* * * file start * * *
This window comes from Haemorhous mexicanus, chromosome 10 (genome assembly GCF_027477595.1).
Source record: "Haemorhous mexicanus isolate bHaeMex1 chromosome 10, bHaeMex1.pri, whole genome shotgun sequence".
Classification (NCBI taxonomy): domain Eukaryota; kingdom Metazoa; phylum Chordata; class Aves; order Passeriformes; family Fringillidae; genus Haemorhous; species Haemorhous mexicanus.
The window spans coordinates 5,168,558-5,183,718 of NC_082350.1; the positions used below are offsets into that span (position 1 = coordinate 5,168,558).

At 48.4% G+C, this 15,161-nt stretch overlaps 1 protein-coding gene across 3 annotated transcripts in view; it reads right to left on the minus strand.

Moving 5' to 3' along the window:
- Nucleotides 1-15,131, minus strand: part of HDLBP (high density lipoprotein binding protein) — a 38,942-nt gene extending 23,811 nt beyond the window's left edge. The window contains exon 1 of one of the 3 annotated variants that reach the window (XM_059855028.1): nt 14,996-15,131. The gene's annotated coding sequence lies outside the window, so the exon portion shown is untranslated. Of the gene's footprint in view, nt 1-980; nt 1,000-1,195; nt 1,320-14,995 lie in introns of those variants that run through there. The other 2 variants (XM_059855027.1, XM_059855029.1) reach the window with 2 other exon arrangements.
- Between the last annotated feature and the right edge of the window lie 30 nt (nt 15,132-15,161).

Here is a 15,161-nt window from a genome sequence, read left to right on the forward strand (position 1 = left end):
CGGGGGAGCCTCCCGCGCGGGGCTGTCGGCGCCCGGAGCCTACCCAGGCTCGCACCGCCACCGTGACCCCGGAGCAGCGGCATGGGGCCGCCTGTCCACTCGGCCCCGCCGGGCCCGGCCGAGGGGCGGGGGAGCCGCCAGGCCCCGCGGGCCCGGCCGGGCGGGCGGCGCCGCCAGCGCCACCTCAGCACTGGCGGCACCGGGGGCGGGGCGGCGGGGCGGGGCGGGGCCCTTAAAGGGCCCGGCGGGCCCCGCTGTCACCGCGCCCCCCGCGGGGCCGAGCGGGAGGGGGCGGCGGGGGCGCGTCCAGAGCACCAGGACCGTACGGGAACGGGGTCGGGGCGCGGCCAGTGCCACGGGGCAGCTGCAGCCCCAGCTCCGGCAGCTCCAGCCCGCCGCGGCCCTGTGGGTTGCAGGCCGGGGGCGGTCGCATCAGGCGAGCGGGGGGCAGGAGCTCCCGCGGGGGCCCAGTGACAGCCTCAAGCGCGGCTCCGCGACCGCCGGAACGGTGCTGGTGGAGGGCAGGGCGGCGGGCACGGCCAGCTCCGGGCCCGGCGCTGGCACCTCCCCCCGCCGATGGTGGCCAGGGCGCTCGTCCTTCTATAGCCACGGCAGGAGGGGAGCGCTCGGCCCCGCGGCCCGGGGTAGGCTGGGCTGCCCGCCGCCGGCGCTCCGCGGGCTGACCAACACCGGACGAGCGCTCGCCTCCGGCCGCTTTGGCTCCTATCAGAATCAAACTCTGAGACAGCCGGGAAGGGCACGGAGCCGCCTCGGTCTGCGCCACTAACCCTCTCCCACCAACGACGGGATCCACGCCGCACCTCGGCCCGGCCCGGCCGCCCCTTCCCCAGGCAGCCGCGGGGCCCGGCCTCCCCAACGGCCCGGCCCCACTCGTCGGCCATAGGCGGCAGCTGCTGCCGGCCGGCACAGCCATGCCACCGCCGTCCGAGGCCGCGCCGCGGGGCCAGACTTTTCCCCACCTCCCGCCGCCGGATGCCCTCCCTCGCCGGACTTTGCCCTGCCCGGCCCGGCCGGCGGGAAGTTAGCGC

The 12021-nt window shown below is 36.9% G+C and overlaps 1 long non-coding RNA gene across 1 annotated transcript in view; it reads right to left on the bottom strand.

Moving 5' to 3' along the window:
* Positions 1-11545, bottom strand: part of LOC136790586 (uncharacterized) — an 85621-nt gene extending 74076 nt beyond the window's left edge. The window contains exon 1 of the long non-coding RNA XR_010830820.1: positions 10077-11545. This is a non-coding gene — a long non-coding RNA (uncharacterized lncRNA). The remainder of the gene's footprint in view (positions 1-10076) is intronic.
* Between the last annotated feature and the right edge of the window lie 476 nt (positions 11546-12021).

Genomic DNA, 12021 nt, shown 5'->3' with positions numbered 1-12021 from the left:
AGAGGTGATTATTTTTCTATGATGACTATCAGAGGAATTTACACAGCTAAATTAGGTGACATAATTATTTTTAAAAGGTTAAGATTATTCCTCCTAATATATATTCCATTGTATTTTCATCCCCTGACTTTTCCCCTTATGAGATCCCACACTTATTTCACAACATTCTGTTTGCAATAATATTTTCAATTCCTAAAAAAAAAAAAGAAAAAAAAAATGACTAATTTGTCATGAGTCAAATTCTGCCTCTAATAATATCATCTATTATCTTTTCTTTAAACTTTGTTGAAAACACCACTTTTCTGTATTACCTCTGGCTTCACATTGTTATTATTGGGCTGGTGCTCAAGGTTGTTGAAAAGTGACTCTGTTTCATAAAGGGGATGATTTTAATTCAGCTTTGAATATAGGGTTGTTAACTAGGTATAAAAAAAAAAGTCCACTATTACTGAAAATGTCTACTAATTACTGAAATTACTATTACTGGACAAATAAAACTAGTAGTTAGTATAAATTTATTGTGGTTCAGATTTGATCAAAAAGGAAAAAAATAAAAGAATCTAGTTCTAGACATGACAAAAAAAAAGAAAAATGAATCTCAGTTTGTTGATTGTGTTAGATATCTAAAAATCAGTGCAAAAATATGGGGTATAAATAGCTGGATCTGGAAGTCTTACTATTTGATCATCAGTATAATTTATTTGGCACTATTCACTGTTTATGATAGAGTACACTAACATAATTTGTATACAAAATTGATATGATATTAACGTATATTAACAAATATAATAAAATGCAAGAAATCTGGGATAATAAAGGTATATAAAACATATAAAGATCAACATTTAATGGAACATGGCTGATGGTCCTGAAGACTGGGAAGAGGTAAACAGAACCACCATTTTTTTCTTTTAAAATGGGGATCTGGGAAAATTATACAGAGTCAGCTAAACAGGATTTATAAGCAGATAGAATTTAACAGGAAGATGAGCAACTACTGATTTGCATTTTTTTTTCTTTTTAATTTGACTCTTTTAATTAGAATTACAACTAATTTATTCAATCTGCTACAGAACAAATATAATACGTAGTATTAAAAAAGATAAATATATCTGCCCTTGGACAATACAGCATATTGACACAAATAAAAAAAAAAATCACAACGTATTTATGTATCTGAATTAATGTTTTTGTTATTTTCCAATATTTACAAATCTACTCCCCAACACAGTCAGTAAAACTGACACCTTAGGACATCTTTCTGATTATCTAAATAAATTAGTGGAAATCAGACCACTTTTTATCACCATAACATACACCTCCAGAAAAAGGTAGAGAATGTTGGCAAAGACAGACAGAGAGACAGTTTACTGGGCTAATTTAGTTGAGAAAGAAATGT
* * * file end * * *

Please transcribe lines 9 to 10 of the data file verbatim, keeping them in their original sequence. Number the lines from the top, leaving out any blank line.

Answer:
Here is a 15,161-nt window from a genome sequence, read left to right on the forward strand (position 1 = left end):
CGGGGGAGCCTCCCGCGCGGGGCTGTCGGCGCCCGGAGCCTACCCAGGCTCGCACCGCCACCGTGACCCCGGAGCAGCGGCATGGGGCCGCCTGTCCACTCGGCCCCGCCGGGCCCGGCCGAGGGGCGGGGGAGCCGCCAGGCCCCGCGGGCCCGGCCGGGCGGGCGGCGCCGCCAGCGCCACCTCAGCACTGGCGGCACCGGGGGCGGGGCGGCGGGGCGGGGCGGGGCCCTTAAAGGGCCCGGCGGGCCCCGCTGTCACCGCGCCCCCCGCGGGGCCGAGCGGGAGGGGGCGGCGGGGGCGCGTCCAGAGCACCAGGACCGTACGGGAACGGGGTCGGGGCGCGGCCAGTGCCACGGGGCAGCTGCAGCCCCAGCTCCGGCAGCTCCAGCCCGCCGCGGCCCTGTGGGTTGCAGGCCGGGGGCGGTCGCATCAGGCGAGCGGGGGGCAGGAGCTCCCGCGGGGGCCCAGTGACAGCCTCAAGCGCGGCTCCGCGACCGCCGGAACGGTGCTGGTGGAGGGCAGGGCGGCGGGCACGGCCAGCTCCGGGCCCGGCGCTGGCACCTCCCCCCGCCGATGGTGGCCAGGGCGCTCGTCCTTCTATAGCCACGGCAGGAGGGGAGCGCTCGGCCCCGCGGCCCGGGGTAGGCTGGGCTGCCCGCCGCCGGCGCTCCGCGGGCTGACCAACACCGGACGAGCGCTCGCCTCCGGCCGCTTTGGCTCCTATCAGAATCAAACTCTGAGACAGCCGGGAAGGGCACGGAGCCGCCTCGGTCTGCGCCACTAACCCTCTCCCACCAACGACGGGATCCACGCCGCACCTCGGCCCGGCCCGGCCGCCCCTTCCCCAGGCAGCCGCGGGGCCCGGCCTCCCCAACGGCCCGGCCCCACTCGTCGGCCATAGGCGGCAGCTGCTGCCGGCCGGCACAGCCATGCCACCGCCGTCCGAGGCCGCGCCGCGGGGCCAGACTTTTCCCCACCTCCCGCCGCCGGATGCCCTCCCTCGCCGGACTTTGCCCTGCCCGGCCCGGCCGGCGGGAAGTTAGCGC